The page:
In this race, we asked candidates: “Opinions in this district have been deeply divided on the topic of city-approved encampments for people experiencing homelessness and whether or how the city should provide tents, hotel rooms or other accommodations for homeless people. How should City Hall respond to the need for shelter in this district and the concerns of business owners and housed residents?”
In this race, we asked candidates: “San Francisco’s permitting process for both new development, like housing, and new uses of existing space, like new businesses, is complex and lengthy. What opportunities for reforming that process do you see, and what parts of the process do you think are important and should be preserved?”
In this race, we asked candidates: “The coronavirus pandemic has led to economic recession and has overwhelmed some city resources, like financial assistance for small businesses, while others, like public transportation, are cut back. With all this in mind, what do you think City Hall should prioritize to support small business owners?”
In these races for BART Board for District 9 and District 7, we asked candidates: “What are your top priorities for BART as the pandemic continues and after shelter-in-place orders are lifted?”
Three Bay Area counties — San Francisco, San Mateo and Santa Clara — will be voting on Measure RR. This is a one-eighth-cent sales tax meant to provide critical funding for Caltrain. Though transit advocates have warned the rail service may shut down if the measure is not approved, it is not an emergency measure brought on by the coronavirus pandemic.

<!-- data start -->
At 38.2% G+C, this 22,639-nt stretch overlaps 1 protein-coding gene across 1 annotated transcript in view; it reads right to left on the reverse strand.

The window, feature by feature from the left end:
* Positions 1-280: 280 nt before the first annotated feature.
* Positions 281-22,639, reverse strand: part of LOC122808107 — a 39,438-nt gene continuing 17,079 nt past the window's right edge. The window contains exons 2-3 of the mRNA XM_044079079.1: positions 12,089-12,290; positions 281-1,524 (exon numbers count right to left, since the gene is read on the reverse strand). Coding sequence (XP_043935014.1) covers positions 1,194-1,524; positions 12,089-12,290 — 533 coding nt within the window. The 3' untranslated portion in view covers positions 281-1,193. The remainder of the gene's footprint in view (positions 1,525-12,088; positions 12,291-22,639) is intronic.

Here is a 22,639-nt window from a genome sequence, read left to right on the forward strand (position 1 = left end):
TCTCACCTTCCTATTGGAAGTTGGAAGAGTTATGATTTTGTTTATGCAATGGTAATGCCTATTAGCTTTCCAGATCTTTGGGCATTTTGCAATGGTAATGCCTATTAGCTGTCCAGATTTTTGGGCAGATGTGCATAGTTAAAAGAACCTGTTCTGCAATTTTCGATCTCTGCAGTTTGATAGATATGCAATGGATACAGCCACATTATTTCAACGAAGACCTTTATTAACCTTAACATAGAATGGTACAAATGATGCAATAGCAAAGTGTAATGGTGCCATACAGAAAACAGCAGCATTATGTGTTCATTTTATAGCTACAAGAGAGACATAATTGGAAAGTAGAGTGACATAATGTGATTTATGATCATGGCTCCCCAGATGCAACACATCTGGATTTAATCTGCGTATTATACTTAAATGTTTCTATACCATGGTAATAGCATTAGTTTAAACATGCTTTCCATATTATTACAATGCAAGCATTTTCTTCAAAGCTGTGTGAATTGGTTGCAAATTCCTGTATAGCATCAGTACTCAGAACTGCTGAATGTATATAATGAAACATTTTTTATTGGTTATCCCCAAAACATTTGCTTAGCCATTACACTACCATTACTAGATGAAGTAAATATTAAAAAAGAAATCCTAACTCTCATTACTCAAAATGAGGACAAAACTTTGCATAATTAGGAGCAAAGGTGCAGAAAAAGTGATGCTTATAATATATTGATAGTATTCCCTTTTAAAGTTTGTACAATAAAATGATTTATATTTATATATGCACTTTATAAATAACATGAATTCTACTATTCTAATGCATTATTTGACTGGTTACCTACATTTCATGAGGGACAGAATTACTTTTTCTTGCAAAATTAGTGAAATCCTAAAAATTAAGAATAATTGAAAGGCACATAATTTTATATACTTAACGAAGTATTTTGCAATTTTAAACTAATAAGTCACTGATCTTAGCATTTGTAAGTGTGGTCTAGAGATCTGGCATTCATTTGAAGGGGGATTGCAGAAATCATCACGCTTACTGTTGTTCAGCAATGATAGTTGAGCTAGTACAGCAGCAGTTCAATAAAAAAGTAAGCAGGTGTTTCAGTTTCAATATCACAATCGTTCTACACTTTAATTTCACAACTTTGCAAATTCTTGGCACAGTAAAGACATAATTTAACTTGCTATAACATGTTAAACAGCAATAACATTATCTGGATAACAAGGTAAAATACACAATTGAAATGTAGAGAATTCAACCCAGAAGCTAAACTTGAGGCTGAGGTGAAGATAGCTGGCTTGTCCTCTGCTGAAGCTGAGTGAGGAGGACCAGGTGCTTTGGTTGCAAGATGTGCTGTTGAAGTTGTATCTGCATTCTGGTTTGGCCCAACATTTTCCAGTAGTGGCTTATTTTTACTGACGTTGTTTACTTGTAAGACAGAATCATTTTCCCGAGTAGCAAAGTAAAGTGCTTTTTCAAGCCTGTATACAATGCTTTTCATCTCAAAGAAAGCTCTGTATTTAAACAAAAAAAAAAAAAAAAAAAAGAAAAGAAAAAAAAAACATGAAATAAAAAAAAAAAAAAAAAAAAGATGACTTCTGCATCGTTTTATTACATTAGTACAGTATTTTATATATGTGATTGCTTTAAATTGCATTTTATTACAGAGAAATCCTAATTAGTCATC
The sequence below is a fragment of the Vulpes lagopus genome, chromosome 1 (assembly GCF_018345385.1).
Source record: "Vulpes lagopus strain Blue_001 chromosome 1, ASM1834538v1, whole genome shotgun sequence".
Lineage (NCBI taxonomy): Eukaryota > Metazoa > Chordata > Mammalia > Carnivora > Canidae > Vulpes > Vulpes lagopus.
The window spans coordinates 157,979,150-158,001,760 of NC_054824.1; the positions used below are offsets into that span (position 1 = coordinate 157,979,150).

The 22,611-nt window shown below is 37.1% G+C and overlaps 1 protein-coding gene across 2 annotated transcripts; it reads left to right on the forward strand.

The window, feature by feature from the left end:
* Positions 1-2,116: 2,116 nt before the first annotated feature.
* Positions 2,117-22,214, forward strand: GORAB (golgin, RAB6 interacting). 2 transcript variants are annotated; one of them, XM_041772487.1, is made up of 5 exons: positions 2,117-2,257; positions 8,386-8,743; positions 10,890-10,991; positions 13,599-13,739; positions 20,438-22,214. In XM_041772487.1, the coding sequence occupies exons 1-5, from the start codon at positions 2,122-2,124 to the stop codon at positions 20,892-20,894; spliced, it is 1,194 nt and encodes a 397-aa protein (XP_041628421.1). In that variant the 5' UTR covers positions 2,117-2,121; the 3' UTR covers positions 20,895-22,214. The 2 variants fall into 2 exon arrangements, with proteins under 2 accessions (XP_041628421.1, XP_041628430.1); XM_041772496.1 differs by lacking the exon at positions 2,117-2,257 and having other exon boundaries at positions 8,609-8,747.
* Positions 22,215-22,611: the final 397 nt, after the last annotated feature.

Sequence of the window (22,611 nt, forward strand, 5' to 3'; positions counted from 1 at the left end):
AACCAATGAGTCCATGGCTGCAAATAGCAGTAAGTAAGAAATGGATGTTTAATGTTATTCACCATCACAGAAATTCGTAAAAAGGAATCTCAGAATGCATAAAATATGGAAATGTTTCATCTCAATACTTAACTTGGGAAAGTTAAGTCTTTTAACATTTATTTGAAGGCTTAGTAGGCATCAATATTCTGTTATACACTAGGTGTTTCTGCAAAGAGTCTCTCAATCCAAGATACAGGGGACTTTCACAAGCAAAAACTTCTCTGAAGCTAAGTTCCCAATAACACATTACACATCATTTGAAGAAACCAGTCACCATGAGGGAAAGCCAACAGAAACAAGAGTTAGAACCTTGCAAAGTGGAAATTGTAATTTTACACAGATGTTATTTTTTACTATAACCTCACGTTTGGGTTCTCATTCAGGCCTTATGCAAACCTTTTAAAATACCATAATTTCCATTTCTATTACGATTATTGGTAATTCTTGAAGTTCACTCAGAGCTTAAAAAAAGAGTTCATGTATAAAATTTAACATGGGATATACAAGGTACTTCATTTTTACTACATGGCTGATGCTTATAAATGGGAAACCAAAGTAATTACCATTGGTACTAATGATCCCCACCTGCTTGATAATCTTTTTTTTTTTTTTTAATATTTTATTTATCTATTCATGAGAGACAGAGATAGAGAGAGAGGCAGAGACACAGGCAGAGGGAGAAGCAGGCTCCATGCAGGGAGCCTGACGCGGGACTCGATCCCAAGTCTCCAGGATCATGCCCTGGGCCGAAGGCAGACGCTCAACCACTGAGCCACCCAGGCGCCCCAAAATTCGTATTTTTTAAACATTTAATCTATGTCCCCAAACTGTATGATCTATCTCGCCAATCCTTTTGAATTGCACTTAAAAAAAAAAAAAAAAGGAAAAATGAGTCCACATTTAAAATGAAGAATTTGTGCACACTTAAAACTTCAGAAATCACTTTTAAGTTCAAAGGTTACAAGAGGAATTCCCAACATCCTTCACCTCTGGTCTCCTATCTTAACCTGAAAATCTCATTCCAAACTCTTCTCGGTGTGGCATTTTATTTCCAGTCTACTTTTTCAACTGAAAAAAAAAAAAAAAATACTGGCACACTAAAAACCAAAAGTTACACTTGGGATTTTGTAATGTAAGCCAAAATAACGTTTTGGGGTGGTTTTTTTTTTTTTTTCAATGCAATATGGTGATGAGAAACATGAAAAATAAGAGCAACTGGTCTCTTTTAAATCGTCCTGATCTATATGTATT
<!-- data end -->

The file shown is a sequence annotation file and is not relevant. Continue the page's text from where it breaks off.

This measure proposes a business tax increase intended to encourage businesses to equalize their pay structure or pay higher tax rates. The tax rate would increase in step with the ratio of CEO pay to median worker compensation. Revenue from the measure is expected to range from $60 million to $140 million a year. The Board of Supervisors intends to direct revenue from this tax toward hiring doctors, nurses and first responders during the coronavirus pandemic.
This measure is an attempt to allow the city to create low-rent housing units. While the city manages several types of affordable housing, this measure would allow the city to own and build the units rather than depend on nonprofits or private developers, who are obligated to contribute to below market rent housing in the city.
This tax measure would repeal a 2018 parcel tax to fund schools and replace it with a lower tax, and add exemptions, which proponents hope will result in voters approving it by a higher margin.
This measure would double the transfer tax levied on properties worth $10 million or more. A transfer tax is charged by the city when a property is sold. Currently, a 2.75% tax is levied on buildings worth $10 million to $25 million, and a 3% tax is levied on buildings worth more than $25 million. If voters were to approve this proposition, both of these taxes would double, with a few exceptions.
This is an ordinance intended to help small businesses weather the coronavirus pandemic by making it easier to get permits for certain uses of public space, and to streamline permitting in general. It would make changes to the city’s planning and tax code to speed up the process for new businesses to open in commercial corridors and for existing businesses to get new permits. It also would give the Board of Supervisors the ability to make certain changes to the code.